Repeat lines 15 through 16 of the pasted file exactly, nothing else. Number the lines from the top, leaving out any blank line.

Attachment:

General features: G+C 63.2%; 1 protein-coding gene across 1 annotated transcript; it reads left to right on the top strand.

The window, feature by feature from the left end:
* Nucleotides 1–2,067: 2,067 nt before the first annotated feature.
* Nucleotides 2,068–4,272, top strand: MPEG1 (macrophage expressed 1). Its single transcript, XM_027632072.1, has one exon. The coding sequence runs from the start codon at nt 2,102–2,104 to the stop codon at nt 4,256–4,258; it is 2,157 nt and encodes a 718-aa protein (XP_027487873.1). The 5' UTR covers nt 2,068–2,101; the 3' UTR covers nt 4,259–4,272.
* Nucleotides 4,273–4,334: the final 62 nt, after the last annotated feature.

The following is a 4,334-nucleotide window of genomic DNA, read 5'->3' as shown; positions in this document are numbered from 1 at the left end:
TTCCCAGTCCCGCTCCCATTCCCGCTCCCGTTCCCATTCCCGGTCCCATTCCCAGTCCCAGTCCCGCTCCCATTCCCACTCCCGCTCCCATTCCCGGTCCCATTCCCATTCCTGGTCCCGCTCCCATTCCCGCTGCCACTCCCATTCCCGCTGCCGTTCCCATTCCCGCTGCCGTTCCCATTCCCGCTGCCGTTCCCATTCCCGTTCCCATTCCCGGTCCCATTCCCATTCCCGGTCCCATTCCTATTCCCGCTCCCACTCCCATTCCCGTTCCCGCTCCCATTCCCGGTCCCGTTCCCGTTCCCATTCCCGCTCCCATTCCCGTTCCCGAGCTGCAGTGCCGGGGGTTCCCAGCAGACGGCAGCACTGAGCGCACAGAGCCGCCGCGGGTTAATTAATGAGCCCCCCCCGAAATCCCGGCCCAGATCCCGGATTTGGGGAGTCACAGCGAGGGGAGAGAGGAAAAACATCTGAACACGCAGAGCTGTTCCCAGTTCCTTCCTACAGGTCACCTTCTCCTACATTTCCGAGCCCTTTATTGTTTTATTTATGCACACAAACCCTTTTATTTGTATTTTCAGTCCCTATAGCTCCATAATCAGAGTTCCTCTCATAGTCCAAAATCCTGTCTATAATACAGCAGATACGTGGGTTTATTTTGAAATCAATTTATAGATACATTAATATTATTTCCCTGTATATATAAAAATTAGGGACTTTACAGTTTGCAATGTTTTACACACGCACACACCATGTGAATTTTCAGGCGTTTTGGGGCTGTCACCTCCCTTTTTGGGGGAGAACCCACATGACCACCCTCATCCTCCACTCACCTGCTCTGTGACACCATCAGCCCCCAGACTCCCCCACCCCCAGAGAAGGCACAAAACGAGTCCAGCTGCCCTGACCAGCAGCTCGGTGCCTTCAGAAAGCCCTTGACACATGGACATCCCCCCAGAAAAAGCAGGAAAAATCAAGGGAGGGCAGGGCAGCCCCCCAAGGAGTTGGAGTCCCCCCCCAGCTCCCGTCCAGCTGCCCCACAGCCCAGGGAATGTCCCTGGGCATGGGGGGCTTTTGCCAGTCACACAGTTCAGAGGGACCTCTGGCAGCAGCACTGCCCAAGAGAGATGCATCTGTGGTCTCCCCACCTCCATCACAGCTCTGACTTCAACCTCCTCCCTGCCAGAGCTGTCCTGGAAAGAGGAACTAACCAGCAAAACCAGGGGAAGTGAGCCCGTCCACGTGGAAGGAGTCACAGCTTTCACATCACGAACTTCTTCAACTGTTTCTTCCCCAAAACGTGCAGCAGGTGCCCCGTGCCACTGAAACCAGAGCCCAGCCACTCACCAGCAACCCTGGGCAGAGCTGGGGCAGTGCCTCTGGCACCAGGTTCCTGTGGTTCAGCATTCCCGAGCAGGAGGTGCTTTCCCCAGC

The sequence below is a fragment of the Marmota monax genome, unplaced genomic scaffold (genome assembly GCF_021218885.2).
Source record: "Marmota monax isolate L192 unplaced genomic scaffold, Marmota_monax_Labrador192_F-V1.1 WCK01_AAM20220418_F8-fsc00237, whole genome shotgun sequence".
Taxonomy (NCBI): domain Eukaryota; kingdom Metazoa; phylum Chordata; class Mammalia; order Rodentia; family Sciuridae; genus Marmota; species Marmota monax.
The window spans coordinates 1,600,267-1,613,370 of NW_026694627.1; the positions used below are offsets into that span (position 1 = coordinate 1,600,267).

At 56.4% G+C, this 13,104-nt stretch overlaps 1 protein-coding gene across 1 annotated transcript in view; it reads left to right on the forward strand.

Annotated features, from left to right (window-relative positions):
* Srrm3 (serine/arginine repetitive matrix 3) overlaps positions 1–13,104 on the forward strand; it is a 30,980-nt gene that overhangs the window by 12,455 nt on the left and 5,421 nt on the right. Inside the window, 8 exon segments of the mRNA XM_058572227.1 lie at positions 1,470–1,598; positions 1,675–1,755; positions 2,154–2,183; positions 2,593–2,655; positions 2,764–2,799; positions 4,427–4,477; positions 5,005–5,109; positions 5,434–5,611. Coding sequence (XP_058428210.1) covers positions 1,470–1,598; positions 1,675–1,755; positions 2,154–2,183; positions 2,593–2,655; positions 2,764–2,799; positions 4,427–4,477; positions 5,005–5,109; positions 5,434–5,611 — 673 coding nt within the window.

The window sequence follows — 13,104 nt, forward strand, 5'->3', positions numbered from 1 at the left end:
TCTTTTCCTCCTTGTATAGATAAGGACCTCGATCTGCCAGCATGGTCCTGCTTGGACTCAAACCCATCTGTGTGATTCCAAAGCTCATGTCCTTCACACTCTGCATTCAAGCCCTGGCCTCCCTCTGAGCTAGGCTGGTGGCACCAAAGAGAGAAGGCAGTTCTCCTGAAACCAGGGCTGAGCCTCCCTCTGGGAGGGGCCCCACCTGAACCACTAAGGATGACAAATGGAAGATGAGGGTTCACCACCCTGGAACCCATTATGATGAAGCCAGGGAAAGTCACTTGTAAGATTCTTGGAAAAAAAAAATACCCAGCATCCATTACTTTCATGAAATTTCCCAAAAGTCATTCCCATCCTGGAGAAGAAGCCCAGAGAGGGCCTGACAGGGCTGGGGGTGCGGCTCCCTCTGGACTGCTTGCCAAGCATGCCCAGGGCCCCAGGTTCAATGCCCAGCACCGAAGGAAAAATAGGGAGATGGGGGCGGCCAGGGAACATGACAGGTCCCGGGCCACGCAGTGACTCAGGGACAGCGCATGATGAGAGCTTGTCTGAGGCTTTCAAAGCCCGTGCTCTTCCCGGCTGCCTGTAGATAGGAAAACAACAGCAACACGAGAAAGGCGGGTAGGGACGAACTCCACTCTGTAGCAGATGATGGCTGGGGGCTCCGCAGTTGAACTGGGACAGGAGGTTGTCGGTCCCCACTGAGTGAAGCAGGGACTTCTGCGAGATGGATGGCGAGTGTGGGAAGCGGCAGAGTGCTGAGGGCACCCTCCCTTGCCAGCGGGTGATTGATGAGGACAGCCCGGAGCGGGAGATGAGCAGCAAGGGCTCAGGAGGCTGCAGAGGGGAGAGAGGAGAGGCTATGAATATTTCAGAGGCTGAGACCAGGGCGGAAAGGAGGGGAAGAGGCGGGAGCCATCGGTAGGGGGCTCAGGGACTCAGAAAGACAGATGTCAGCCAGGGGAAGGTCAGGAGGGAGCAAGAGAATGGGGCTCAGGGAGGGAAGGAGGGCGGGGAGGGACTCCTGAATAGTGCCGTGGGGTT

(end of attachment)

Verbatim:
The window sequence follows — 13,104 nt, forward strand, 5'->3', positions numbered from 1 at the left end:
TCTTTTCCTCCTTGTATAGATAAGGACCTCGATCTGCCAGCATGGTCCTGCTTGGACTCAAACCCATCTGTGTGATTCCAAAGCTCATGTCCTTCACACTCTGCATTCAAGCCCTGGCCTCCCTCTGAGCTAGGCTGGTGGCACCAAAGAGAGAAGGCAGTTCTCCTGAAACCAGGGCTGAGCCTCCCTCTGGGAGGGGCCCCACCTGAACCACTAAGGATGACAAATGGAAGATGAGGGTTCACCACCCTGGAACCCATTATGATGAAGCCAGGGAAAGTCACTTGTAAGATTCTTGGAAAAAAAAAATACCCAGCATCCATTACTTTCATGAAATTTCCCAAAAGTCATTCCCATCCTGGAGAAGAAGCCCAGAGAGGGCCTGACAGGGCTGGGGGTGCGGCTCCCTCTGGACTGCTTGCCAAGCATGCCCAGGGCCCCAGGTTCAATGCCCAGCACCGAAGGAAAAATAGGGAGATGGGGGCGGCCAGGGAACATGACAGGTCCCGGGCCACGCAGTGACTCAGGGACAGCGCATGATGAGAGCTTGTCTGAGGCTTTCAAAGCCCGTGCTCTTCCCGGCTGCCTGTAGATAGGAAAACAACAGCAACACGAGAAAGGCGGGTAGGGACGAACTCCACTCTGTAGCAGATGATGGCTGGGGGCTCCGCAGTTGAACTGGGACAGGAGGTTGTCGGTCCCCACTGAGTGAAGCAGGGACTTCTGCGAGATGGATGGCGAGTGTGGGAAGCGGCAGAGTGCTGAGGGCACCCTCCCTTGCCAGCGGGTGATTGATGAGGACAGCCCGGAGCGGGAGATGAGCAGCAAGGGCTCAGGAGGCTGCAGAGGGGAGAGAGGAGAGGCTATGAATATTTCAGAGGCTGAGACCAGGGCGGAAAGGAGGGGAAGAGGCGGGAGCCATCGGTAGGGGGCTCAGGGACTCAGAAAGACAGATGTCAGCCAGGGGAAGGTCAGGAGGGAGCAAGAGAATGGGGCTCAGGGAGGGAAGGAGGGCGGGGAGGGACTCCTGAATAGTGCCGTGGGGTT